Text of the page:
Indus-Yarlung suture zone, southern Tibet – Douwe van Hinsbergen

Yarlung river, flowing at the geological boundary between Pre-Eocene Asia and India
Douwe in Venice

By Douwe van Hinsbergen

In the summer of 2013, an international team of Earth Scientists undertook a field trip to the Indus-Yarlung suture zone, which demarcates the fault zone where since early Cretaceous time the Neotethyan Ocean subducted into the mantle. In the field, this suture zone exposes relics of oceanic crust – so-called ophiolites – that are thrusted over thrust nappes of carbonates that were once overlying continental crust of the Indian plate – the Tibetan Himalaya. On top of the ophiolites, a thick sequence of sandstones and shales is exposed. Previous research has shown that the sand in these rocks was eroded from the Asian continent, and is interpreted to reflect the ‘Xigaze’ forearc of Asia that formed immediately above the Neotethyan subduction zone.

The aim of the field trip was to constrain what the relationship is between the fragments of oceanic lithosphere preserved as ophiolites, and the Xigaze forearc sediments, and at which latitude the ophiolites and forearc formed. In addition, we studied the tectonic and chemical evolution of the ophiolites, and subduction-related metamorphic rocks that are found in chaotic mélanges below the ophiolites. With these constraints, we hope to better reconstruct the initiation of subduction below Asia, the amount of subduction zones that played a role in subducting the Neotethys ocean, and the tectonic evolution of the Asian forearc. To this end, we carried out paleomagnetic, structural geological, stratigraphic, metamorphic, and petrological and geochemical fieldwork and sample collection.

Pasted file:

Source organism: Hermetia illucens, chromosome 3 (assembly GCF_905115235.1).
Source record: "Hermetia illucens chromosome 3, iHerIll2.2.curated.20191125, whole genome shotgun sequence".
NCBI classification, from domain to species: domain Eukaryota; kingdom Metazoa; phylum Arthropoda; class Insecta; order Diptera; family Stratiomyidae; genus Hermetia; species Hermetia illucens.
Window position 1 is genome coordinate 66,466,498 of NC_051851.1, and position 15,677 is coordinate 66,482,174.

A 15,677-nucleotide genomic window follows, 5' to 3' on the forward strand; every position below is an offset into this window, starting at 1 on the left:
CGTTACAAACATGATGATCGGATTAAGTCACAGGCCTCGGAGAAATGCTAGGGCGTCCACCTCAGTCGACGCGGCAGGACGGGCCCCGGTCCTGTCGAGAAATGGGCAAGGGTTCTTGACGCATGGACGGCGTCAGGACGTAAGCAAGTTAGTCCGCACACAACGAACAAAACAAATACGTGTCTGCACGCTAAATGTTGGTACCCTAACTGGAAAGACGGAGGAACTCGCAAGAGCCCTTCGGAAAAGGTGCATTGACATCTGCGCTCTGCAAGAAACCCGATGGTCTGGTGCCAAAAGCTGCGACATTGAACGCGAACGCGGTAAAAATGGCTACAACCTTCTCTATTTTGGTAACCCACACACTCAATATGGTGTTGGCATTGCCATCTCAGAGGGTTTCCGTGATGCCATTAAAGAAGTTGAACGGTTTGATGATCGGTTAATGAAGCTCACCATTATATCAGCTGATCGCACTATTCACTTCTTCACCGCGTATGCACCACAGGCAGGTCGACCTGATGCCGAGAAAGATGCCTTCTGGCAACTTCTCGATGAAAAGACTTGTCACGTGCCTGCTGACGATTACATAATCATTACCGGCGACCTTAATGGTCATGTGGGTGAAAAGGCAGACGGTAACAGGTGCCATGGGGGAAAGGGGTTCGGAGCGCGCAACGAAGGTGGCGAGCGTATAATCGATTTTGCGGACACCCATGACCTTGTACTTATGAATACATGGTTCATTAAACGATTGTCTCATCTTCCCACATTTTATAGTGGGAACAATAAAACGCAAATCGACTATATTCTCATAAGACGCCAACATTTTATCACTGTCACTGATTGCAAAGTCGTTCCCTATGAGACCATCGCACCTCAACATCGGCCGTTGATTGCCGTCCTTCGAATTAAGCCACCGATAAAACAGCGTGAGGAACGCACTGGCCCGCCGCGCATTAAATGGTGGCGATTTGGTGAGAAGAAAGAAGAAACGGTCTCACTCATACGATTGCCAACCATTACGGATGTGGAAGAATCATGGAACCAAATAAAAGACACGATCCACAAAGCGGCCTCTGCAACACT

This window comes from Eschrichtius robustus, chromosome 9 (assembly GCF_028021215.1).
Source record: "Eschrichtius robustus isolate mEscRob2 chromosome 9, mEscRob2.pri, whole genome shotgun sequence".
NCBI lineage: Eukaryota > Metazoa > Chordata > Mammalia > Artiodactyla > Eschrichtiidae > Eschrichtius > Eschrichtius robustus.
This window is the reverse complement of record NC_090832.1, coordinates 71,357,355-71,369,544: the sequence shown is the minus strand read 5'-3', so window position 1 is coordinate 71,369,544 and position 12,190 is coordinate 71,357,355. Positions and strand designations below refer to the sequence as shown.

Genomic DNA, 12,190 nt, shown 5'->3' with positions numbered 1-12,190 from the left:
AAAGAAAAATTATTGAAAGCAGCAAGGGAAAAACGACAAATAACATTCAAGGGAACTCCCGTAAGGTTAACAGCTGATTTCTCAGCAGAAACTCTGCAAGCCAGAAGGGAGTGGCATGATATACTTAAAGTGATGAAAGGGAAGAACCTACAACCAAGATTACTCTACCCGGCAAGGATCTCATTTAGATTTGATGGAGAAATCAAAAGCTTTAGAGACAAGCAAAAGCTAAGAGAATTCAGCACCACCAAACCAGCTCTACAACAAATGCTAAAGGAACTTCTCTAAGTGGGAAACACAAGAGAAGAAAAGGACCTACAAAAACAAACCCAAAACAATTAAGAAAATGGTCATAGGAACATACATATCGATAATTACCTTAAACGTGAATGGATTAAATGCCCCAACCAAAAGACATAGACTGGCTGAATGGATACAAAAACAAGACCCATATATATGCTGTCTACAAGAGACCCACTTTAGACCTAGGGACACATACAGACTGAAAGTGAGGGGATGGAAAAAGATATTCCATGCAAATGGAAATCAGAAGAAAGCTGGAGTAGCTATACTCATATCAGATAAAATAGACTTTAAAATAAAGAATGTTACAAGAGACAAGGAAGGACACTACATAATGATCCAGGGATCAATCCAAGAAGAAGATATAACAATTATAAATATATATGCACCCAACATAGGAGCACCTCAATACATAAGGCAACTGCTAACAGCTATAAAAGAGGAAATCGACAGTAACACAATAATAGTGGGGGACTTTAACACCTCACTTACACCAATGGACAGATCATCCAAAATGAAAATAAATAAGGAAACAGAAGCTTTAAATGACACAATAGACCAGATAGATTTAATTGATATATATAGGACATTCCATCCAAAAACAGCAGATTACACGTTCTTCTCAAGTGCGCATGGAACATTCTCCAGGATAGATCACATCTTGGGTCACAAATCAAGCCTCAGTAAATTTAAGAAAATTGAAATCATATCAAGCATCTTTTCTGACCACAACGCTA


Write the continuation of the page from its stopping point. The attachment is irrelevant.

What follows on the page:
This research exercise occurred within context of an NSF-Continental Dynamics program led by Paul Kapp (University of Arizona at Tucson), and consisted of several crews spread out over southern Tibet. Our field crew further included Marco Maffione and Wentao Huang, Utrecht University, the Netherlands; Carl Guilmette, Universiy of Waterloo, Canada; Kip Hodges, Mary Schultz, and Nate Borneman, Arizona State University, USA, and Jared Butler, Dalhousie University, Canada, and Shun Li of Beijing University, China.

Below you will find some impressions of the trip!

Group picture of the suture zone field team 2013

Section across the forearc

Shun Li, standing on the contact between pillow lavas and radiolarian cherts of the Xigaze ophiolite

Marco Maffione, studying peridotites in float

Field lunch with Carl Guilmette and Jared Butler

Marco, drilling paleomag samples in the Xigaze sandstones

Checking out new outcrops in the sub-ophiolitic mélange

Field crew checking out the Sang Sang ophiolite at 5100 m elevation

Carl, feeling like a rock star –  Marco and Wentao, climbing

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